The company would have a 50-50 split among board members and would have a corporate headquarters in Reston, Va., where Nextel is currently based, with an operating headquarters in Overland Park, Kan., where Sprint is currently based. The spin-off would maintain its headquarters in Overland Park, Kan.
Under the tentative deal, Sprint would pay the equivalent of 1.3 shares of its stock, with a small portion of that coming in cash, for each Nextel share.
Based on Sprint's 4 p.m. price Friday of $24.14 on the New York Stock Exchange, the deal is valued at $31.38 a share or $34.9 billion, which is a 5% premium to Nextel's closing share price of $29.76. In after hours trading on Friday, Nextel rose to $29.99, and Sprint rose to $24.35, according to Inet.
The deal was structured to give Sprint shareholders 51% of the combined company. That is important because the combined company, post-closing, will be spinning off Sprint's local telephone business, and the company wants to try to avoid paying taxes on the transaction.
Shares of Nextel jumped when news of the deal's terms hit the market while shares of Sprint sagged. If the stocks continue to move in opposite directions, it could put pressure on the companies to alter the terms of the deal.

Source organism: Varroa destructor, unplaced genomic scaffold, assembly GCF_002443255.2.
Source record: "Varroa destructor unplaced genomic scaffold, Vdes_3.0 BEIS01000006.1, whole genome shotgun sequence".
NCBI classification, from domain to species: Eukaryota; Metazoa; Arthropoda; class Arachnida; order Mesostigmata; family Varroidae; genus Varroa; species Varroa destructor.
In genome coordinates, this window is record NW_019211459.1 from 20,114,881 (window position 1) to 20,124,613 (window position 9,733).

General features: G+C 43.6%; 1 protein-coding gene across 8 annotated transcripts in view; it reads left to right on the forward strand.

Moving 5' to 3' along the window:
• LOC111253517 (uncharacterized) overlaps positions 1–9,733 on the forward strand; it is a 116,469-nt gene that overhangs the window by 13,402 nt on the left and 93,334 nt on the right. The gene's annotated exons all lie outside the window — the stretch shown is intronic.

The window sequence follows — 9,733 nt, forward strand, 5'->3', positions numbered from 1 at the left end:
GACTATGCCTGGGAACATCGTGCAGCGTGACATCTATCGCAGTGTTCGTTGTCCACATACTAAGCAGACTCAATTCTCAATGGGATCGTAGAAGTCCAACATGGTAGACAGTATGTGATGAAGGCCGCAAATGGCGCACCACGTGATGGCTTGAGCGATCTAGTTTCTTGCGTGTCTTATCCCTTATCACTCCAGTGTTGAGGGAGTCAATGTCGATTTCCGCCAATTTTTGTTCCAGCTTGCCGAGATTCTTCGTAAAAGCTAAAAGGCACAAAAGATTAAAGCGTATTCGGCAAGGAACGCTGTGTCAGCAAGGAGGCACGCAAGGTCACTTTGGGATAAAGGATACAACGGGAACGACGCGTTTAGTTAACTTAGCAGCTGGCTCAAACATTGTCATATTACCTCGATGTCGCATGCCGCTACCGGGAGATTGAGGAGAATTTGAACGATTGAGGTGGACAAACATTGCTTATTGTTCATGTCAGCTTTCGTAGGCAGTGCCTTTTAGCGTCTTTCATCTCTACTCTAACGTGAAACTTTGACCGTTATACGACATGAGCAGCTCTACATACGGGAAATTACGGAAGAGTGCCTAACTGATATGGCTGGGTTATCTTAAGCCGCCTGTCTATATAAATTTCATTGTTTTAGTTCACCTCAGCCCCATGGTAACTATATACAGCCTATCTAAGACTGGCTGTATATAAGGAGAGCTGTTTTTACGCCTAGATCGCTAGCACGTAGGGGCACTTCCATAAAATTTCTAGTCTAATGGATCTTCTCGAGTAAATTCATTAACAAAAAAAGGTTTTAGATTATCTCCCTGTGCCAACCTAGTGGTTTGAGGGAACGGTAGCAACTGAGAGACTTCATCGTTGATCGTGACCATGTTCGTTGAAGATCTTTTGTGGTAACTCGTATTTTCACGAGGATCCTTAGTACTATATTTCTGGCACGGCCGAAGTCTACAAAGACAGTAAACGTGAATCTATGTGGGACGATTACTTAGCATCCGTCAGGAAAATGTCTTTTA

Nextel, the smallest of the country's national wireless carriers, has grown rapidly because of its unique "push to talk" service, which essentially turns cellphones into walkie-talkies and is popular with businesses. Sprint, which began life as a long-distance phone company, now operates the country's third biggest cellular operation with 23.2 million customers.
The deal would give the new company the heft to battle with the industry's two giants, Verizon Wireless and Cingular Wireless. Verizon Wireless is a joint venture of Verizon Communications Inc., and Vodafone Group PLC, and Cingular is owned by BellSouth Corp. and SBC Communications Inc. The three companies would control 75% of the U.S. cellular market. The talks come just six weeks after Cingular became the country's largest cellphone operator, following its completed acquisition of AT&T Wireless Services Inc.
Nextel has two big problems, and a deal with Sprint would help solve them: It needs more radio-wave spectrum, the valuable airwaves that cellular operators use to transmit calls. And it needs to switch to an entirely new network technology to keep up with competitors offering services like high-speed Web browsing.
For Sprint, which has been stuck in the middle of the wireless pack, the deal would make it nearly as large as its bigger wireless competitors, lowering its costs as it embarks on a multibillion-dollar plan to upgrade its own network.
The combination would also further underscore the fact that wireless has become the future of communications. Already, 172 million people in the U.S. have wireless phones. An intense race has begun to offer them Web access, music, e-mail and photos. Representatives from Sprint and Nextel declined to comment yesterday.
Wow. That should be awesome. Can't wait!